Citizens United is perhaps the most-criticized Supreme Court decision in recent memory. But what's all the fuss about?
We'll speak with two leading critics of Citizens United, John Bonifaz and Ron Fein of Free Speech for People, who began their efforts to overturn the decision on the very day it was announced.
Please note: this episode was originally broadcast as part of the WETS fall fundraiser in 2014, so you'll hear a reference or two to donations. The episode is also a bit shorter than most, since several fundraising announcements have been removed from the podcast version. But never fear: you can always donate at www.wets.org.
Affirmative action, in various forms, has been around for decades. In a number of famous cases, from Bakke in 1978 to Grutter in 2003, the Supreme Court has affirmed the constitutionality of affirmative action in higher education admissions programs, within limits.
But does the Supreme Court's approval of affirmative action mean that a state must keep such programs in place?
That was the issue in the 2014 Supreme Court case, Schuette v. Coalition to Defend Affirmative Action. One of Stewart's students at the University of Tennessee has recently written about the Schuette case. The student's name is Russ Swafford, and his "case note" is so good that it will soon be published in the Tennessee Law Review.
Please join us for a fascinating discussion about this controversial area of constitutional law.
Of the many constitutional issues we've followed over the past several years, two stand out as the most dynamic: gay marriage and marijuana legalization. We can hardly keep up with the many changes to the laws and attitudes surrounding them.
But we keep trying. And here's our latest effort, courtesy of Howard "Cowboy" Wooldridge of LEAP, Law Enforcement Against Prohibition, and COP, Citizens Opposed to Prohibition.
How do we know so much about James Madison? Telepathy? Osmosis?
Actually, our knowledge about the Father of the Constitution is the product of hard work - hard work done by a number of dedicated Madison scholars, men and women who take the time to read Madison's papers, unearth his artifacts and tell his story. One of the most important of these hard-working scholars is Ralph Ketcham, who wrote the definitive one-volume biography of Madison over forty years ago, in 1971.
That's why Stewart was so thrilled to meet Ralph at Montpelier during a recent visit. The two of them sat down for a long talk in the Constitutional Village, and Stewart turned on his microphone.
When Stewart made a reservation at the historic Shelbourne Hotel in Dublin, he didn't fully appreciate just how historic the hotel is. It turns out that the Irish Constitution was drafted there, and he heard all about the process from the hotel’s unofficial historian, Denis O’Brien.
Benjamin Franklin has been called the first American. We might also call him the last American Englishman, because he was one of the last of our Founders to abandon his hope that, somehow, America and England could patch up their differences and avoid armed conflict. Indeed, our Founding Grandfather spent sixteen years in London just prior to the American Revolution, trying to keep the American colonies British.
Stewart recently travelled to London, where he visited the house where Franklin lived, near Trafalgar Square. He spoke with the staff at what is now called the Benjamin Franklin House, who told him the whole story. They even played a musical instrument that Franklin invented while he was there, the Glass Armonica.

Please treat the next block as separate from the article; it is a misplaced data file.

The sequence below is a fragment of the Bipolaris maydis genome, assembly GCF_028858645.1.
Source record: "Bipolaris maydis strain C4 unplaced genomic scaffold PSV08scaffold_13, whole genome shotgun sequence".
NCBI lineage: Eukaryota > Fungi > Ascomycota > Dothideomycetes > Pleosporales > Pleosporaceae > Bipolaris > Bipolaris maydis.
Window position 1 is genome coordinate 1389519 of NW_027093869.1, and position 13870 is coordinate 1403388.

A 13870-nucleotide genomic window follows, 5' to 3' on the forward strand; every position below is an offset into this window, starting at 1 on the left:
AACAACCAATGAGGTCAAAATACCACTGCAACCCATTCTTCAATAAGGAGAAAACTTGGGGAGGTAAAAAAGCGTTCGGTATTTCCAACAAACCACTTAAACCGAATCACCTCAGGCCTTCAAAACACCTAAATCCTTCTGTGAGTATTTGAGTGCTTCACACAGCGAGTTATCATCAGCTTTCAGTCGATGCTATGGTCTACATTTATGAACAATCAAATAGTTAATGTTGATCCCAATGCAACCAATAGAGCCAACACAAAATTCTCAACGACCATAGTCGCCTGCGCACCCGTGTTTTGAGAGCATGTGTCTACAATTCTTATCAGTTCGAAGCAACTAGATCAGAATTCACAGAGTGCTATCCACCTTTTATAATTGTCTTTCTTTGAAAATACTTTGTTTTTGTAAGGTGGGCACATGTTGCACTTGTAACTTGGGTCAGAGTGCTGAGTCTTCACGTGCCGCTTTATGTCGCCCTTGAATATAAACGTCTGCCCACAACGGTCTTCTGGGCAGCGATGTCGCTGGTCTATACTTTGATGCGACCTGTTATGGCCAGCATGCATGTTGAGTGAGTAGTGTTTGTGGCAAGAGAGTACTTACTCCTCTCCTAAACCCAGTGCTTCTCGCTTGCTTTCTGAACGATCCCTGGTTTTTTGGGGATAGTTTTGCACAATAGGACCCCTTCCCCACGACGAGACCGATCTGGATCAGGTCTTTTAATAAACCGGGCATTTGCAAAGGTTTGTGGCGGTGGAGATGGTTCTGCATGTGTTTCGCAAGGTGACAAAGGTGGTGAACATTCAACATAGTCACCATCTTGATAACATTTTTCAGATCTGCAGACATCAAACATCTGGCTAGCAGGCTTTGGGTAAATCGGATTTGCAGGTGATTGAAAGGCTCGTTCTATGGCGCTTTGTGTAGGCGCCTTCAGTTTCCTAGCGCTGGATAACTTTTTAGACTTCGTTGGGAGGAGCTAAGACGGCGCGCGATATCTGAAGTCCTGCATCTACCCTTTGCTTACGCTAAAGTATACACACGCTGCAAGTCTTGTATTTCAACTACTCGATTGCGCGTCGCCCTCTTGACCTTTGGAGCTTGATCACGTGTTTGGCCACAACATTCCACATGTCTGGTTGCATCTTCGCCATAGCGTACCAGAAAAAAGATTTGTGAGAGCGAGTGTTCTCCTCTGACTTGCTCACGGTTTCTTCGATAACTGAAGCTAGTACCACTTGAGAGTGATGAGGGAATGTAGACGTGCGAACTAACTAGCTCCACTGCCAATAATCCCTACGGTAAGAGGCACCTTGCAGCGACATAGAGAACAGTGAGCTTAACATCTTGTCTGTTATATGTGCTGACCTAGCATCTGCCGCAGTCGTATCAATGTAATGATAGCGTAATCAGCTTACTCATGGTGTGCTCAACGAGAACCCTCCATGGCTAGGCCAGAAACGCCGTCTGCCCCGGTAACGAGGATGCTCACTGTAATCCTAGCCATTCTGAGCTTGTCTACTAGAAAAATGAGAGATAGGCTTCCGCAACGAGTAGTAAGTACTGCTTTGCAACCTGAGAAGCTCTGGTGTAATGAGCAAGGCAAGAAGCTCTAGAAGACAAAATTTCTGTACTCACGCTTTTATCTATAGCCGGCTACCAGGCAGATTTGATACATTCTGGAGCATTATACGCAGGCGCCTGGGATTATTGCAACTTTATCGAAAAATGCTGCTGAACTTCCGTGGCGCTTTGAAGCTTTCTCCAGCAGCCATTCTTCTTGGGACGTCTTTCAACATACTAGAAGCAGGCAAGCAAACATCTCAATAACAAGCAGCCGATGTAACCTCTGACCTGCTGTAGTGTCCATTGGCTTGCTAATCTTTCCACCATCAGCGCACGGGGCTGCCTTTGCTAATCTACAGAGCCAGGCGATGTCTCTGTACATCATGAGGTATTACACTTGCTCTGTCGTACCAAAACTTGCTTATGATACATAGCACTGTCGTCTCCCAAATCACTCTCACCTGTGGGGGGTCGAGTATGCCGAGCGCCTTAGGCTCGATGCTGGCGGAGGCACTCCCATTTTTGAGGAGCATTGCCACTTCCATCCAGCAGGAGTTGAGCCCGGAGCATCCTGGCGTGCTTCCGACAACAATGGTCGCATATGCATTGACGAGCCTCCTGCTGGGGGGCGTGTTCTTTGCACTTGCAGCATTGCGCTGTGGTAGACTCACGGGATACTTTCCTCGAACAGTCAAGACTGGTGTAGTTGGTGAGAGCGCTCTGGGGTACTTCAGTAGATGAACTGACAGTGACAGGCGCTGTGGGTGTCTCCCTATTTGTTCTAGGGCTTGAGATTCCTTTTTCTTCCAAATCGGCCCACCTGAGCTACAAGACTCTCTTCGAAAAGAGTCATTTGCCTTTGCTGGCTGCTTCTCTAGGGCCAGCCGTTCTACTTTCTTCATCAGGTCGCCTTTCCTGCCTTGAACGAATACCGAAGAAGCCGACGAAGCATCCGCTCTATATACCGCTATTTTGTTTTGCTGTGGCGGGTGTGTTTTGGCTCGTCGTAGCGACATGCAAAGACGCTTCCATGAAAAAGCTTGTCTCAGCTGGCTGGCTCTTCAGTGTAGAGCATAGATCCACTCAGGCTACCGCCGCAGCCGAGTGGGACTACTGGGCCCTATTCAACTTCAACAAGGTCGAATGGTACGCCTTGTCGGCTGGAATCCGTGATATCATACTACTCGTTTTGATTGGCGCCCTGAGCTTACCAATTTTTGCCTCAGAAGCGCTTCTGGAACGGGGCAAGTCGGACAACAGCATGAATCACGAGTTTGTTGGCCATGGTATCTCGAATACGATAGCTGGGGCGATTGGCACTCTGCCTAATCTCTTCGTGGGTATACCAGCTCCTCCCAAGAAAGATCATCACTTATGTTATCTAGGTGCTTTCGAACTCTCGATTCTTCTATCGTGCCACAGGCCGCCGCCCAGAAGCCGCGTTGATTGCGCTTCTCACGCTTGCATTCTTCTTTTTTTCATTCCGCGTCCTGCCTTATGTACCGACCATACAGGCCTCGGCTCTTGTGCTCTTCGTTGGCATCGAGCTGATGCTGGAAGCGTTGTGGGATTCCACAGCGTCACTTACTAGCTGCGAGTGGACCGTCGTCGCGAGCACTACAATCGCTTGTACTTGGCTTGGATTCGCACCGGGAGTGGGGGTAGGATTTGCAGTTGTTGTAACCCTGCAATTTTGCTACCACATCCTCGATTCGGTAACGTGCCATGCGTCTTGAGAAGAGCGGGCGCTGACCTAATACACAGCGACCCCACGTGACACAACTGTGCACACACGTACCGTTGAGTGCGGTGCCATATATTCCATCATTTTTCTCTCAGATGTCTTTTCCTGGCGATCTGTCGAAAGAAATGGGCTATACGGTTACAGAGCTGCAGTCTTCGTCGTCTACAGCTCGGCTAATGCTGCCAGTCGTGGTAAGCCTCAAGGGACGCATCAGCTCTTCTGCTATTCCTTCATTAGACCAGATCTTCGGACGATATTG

In 1940, one constitutional democracy stood alone against the onslaught of Nazi aggression. And one man led that nation, alone, for the next year, until, "in God's good time," the New World came to the aid of the Old.
That nation was the United Kingdom, and that leader was Winston Spencer Churchill. Stewart recently visited Churchill’s home, Chartwell, in the South of England, and spoke to a number of knowledgeable and helpful volunteers there. Now he wants to share that visit with you.
If you want to see the U.S. Constitution, it’s easy – just take a trip to the National Archives where it’s on public display. But what if you want to see the British Constitution? That’s not so easy, because it’s not written down. Or, more properly, much of it is unwritten, and the parts that are written down are spread over many different documents.
If you find this confusing, join the club. Stewart was so confused that he went all the way to the UK to get an explanation from Dan O’Boyle, a law professor from the University of Law in Guildford, England.
Only once in its history has the United States gone to war to resolve a constitutional issue. The war was the American Civil War and the issue was slavery.
In this episode we go to where it all effectively came to an end: a small, remote town in Virginia called Appomattox Court House.
As this podcast gets posted, in the summer of 2014, the voters of the State of Tennessee are about to go to the polls to decide whether to retain three of the Justices of their Supreme Court.
While judicial retention elections are traditionally sleepy affairs, this one is different: the Lieutenant Governor and others are making a concerted effort to convince the voters to "non-retain" these three Justices. Why? We wanted to ask the Lt. Governor, but, to our disappointment, he did not return our calls and emails.
So we've reached back twenty years, to the last (and only) time that a Justice of the Tennessee Supreme Court -- Stewart's colleague at the University of Tennessee, Penny White -- was non-retained. And we've found some eerie similarities to the current controversy.